Buy a cardboard box at a moving store or raid a dumpster for a clean one. Cut it to shape and duct tape it. Folds flat, much lighter weight than wood, and takes 5 minutes. I've used one of these for years in college.

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  • I think that at a high cycle rate the kind of actuators you would be using might wear out. Possibly a mechanical solution?

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  • ilpug commented on BIhaagS's instructable DIY RACING WHEEL FOR PC

    This is the epitome of rigged gadgets. I love it!

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  • ilpug commented on iccycold3000's instructable 3D Printed Lathe

    Please add the final images! I can't wait to see this done!

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  • ilpug commented on CsiGiRe's instructable Awesome Wood Jewelry

    This would look really cool with a silver paint dry brush job, or a light coat of rub-n-buff

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  • ilpug commented on CsiGiRe's instructable Awesome Wood Jewelry

    This reminds me of the Polynesian sea chart maps made from sticks and shells. Neat idea!

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  • Don't burn yourself!

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  • Building a cellphone from scratch is potentially very expensive, even assuming the most complicated components such as the processors, circuitry, camera, screen, antennas, and sensors were all made by an outside company to your specifications. Even assembling a modern cellphone prototype in a way to ensure that it passes inspections involves very sophisticated machinery like pick and place machines, board testers, etc. Add on to that the cost of labor and engineering costs and you're looking at an astronomical number assuming you don't already have the machinery. Refer to company documentation for past projects, assuming any exists. Frankly, if your boss is asking you to get a materials cost estimate on a phone in two weeks and gave you nothing more than a few drawings to work from then e…

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    Building a cellphone from scratch is potentially very expensive, even assuming the most complicated components such as the processors, circuitry, camera, screen, antennas, and sensors were all made by an outside company to your specifications. Even assembling a modern cellphone prototype in a way to ensure that it passes inspections involves very sophisticated machinery like pick and place machines, board testers, etc. Add on to that the cost of labor and engineering costs and you're looking at an astronomical number assuming you don't already have the machinery. Refer to company documentation for past projects, assuming any exists. Frankly, if your boss is asking you to get a materials cost estimate on a phone in two weeks and gave you nothing more than a few drawings to work from then either you have an incredible, untested reputation for achieving the impossible, or your boss is entirely incompetent. Or some other things. For a plastic lamp. I would 3D print the prototypes if possible. You can pay a service to do it for you if you don't have the equipment in house. They charge by volume, look into your CAD files and you may be able to find a volume for your parts. Then, look up the fasteners and electrical components on sites like MSC or McMaster Carr. Find the most similar components to the ones specified in the drawings and use those costs. Include Shipping!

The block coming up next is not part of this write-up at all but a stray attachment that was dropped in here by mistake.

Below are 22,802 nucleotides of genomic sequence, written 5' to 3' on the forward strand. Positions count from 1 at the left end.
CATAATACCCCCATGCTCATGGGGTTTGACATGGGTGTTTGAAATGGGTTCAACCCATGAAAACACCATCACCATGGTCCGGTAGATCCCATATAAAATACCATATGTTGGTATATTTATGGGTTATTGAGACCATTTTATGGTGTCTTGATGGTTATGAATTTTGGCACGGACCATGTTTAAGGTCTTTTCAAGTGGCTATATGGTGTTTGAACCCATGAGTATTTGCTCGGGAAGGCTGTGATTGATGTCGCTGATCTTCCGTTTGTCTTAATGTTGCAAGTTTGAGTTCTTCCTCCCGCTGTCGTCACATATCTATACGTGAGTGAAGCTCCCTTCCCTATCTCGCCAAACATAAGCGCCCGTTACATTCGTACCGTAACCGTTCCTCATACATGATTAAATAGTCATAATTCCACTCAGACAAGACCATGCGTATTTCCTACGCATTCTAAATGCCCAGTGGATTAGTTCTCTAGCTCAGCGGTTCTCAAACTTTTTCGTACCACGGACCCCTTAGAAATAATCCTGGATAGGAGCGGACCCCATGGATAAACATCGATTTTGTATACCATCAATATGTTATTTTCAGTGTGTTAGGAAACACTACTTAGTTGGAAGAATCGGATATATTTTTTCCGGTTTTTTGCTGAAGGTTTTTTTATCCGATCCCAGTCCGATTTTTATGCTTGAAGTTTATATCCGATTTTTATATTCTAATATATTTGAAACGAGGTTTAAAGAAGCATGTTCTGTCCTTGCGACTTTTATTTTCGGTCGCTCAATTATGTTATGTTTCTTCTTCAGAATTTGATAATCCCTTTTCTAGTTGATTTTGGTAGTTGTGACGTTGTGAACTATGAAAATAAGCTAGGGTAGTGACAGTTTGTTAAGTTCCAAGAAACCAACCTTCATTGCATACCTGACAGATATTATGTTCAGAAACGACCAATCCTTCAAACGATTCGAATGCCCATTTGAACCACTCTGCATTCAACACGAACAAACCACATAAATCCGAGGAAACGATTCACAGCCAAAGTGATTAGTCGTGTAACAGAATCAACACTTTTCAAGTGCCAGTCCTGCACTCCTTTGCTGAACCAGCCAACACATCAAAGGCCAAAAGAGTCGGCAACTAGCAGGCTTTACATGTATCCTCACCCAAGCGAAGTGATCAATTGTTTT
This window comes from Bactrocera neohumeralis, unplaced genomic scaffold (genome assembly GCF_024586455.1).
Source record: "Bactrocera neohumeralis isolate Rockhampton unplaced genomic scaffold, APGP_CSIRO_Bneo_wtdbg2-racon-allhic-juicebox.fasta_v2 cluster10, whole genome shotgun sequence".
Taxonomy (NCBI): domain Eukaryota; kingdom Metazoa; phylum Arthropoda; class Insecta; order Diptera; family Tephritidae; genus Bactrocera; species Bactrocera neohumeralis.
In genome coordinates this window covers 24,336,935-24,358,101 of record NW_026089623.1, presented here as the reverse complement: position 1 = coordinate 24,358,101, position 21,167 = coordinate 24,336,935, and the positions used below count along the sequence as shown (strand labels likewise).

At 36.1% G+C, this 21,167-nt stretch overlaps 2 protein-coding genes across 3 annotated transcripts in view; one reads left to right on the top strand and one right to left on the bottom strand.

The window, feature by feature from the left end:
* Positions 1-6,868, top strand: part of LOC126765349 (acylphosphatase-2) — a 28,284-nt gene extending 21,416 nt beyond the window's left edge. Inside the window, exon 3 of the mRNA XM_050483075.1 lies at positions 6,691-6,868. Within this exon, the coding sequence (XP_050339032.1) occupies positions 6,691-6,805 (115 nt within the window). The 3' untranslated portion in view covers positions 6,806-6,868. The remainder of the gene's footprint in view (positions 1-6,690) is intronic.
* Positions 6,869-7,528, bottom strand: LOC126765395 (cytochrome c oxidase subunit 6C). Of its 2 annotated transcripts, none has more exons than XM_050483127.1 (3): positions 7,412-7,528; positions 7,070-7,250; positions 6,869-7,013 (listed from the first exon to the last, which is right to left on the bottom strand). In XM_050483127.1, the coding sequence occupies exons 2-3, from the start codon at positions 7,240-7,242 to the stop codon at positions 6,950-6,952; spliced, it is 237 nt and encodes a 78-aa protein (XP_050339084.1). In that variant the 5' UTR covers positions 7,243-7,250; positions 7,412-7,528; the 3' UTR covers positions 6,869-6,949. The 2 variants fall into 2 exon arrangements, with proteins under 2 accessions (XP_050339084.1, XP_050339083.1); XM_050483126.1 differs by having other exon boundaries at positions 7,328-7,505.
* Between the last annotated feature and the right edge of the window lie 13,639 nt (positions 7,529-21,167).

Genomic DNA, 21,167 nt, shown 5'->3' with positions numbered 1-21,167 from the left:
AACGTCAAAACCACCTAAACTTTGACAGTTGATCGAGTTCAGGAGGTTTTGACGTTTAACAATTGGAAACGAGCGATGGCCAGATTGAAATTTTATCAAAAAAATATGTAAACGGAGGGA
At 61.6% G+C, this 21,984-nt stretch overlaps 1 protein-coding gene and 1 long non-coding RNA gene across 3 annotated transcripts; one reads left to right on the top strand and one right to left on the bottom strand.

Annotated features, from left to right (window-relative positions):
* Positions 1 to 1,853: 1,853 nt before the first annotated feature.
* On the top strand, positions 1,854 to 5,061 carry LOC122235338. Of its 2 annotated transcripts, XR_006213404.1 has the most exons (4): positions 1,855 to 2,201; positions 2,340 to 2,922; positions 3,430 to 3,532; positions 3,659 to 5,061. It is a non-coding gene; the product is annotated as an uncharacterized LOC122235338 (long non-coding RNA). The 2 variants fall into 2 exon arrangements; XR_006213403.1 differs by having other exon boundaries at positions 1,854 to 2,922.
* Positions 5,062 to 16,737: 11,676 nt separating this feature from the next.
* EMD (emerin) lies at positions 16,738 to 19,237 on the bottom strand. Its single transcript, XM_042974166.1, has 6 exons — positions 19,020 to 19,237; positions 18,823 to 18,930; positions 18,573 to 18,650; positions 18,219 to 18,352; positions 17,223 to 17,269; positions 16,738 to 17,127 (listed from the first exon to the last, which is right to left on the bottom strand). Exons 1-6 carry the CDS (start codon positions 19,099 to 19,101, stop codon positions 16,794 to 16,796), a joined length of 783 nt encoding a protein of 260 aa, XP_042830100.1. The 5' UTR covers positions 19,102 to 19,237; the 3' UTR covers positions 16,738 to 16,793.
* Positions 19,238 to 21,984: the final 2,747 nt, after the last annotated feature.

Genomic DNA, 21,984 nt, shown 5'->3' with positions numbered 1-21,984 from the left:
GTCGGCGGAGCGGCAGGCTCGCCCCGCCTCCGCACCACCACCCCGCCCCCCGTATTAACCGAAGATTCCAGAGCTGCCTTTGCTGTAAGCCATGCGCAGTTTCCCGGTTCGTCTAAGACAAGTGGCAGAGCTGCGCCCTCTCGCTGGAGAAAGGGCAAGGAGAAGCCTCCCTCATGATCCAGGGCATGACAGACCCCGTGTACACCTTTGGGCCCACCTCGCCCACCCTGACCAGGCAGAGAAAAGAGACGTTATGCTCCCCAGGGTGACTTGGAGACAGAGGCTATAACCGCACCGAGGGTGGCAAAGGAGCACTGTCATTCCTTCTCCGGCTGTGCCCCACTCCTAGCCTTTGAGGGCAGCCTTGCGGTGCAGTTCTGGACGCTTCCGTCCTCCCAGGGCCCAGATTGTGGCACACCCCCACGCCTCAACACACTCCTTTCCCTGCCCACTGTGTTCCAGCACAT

Without any actual specifics of the processes and materials need to make your prototype it's practically impossible to give you a number. A "DIY mechanical/electrical engineering project" could be as simple as a little blinky light made with Harbor Freight components to a fully autonomous drone with freakin' lasers on it. I understand that you may not want to share specifics in order to protect IP, but some kind of data is needed.

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  • I use SolidWorks and Fusion 360. I used 123d a bit as well. Solidworks is great but It has kind of a "microsoft" feel (packed full of obscure features, clunky interface, has to be customized to work comfortably), while Fusion has a bit of an "apple" feel (smoother, less features, more worthless cloud integration).

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  • This is an excellent build! I can't really imagine a more badass vise

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  • ilpug followed DIY-DIMT
      • How to Make a Powerful Match Cannon
      • How to Make Paintball Gun
      • DIY Miniature Acoustic Guitar Made With Popsicle Sticks!
  • ilpug commented on DIY-DIMT's instructable How to Make Paintball Gun

    This is a very neat little build! I spent a lot of time as a young kid making things like this. Nicely done!